What is fake news, and why is it such a hot topic?

Come to class prepared to discuss your definitions, where you get your news, and what fake news you may have encountered.

Jan. 29

Newspapers and fake news

The Great Moon Hoax of 1835 (Hoaxes.org)

The real history of fake news (Columbia Journalism Review, 12/15/16)

Response #1 due


Feb. 5

Radio and fake news

War of the Worlds Broadcast, 10/30/1938

Radio Daze (The Martians Have Landed! 2011 - on Canvas)

Response #2 due

Feb. 12

Evaluation tools and techniques, Part 1

Truth, Truthiness, Triangulation: A News Literacy Toolkit for a “Post-Truth” World (School Library Journal, 11/26/16)

In-class evaluation activity


Feb. 19

Fake news and television

Fox News and the Performance of Ideology (Cinema Journal, Summer 2012)

Response #3 due


Feb. 26

Humor and satire

What is the History of the Daily Show? (ScreenPrism, 7/22/16)

Watch an episode of The Daily Show

Read a news story from The Onion

Response #4 due



Mar. 5

Fake science

Real News about Fake Science (Psychology Today, Sept. 2017)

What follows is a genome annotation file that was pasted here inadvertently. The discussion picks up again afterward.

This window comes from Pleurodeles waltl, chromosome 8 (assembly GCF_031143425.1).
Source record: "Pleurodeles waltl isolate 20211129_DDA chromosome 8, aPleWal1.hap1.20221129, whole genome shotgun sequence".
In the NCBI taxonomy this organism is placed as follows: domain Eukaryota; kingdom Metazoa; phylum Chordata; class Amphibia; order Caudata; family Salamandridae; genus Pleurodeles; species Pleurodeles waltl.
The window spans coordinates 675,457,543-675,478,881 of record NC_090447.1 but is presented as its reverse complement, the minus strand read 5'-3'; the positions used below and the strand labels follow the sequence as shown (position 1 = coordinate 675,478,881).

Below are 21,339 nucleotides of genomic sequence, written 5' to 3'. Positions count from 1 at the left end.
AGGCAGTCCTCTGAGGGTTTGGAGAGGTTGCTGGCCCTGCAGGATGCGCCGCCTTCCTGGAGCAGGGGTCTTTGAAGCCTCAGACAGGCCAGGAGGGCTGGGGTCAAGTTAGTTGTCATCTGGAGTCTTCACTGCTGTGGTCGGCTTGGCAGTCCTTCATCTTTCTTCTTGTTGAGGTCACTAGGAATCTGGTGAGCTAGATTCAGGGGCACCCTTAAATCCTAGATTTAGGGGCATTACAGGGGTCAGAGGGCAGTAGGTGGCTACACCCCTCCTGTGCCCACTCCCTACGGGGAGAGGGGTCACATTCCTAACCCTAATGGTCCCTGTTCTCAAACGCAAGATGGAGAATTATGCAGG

In-class scientific literacy activity
Fake news project topic due


Mar. 12

Fake news and the Internet

Social Media and Fake News in the 2016 Election (Journal of Economic Perspectives)

Response #5 due


Mar. 19

Evaluation tools and techniques, Part 2

Come to class prepared to show-and-tell one of the following sites/tools: Snopes, HoaxSlayer, Politifact, FactCheck.org, Read Across the Aisle, AllSides, Washington Post Fact Checker, OpenMind


Mar. 26 



Apr. 2

Google and online advertising

Without these ads, there wouldn't be money in fake news (Los Angeles Times, 12/8/16)

Fact Check Now Available in Google Search and News Around the World (Google Blog, 4/7/17)


Apr. 9

Facebook and fake news

Russians took a page from corporate America by using Facebook tool to ID and influence voters (The Washington Post, 10/2/17)

Facebook modifies the way it alerts users to fake news (CNN, 12/21/17)

Response #6 due


Apr. 16

Twitter and fake news

How Twitter Is Being Gamed to Feed Misinformation (The New York Times, 5/31/17)

The College Kids Doing What Twitter Won't (Wired, 11/1/17)

Response #7 due


Apr. 23

Strategies for informed citizenship

Final Essay due


Tuesday, May 1, 10:30 a.m. (Finals week)

Fake News Project due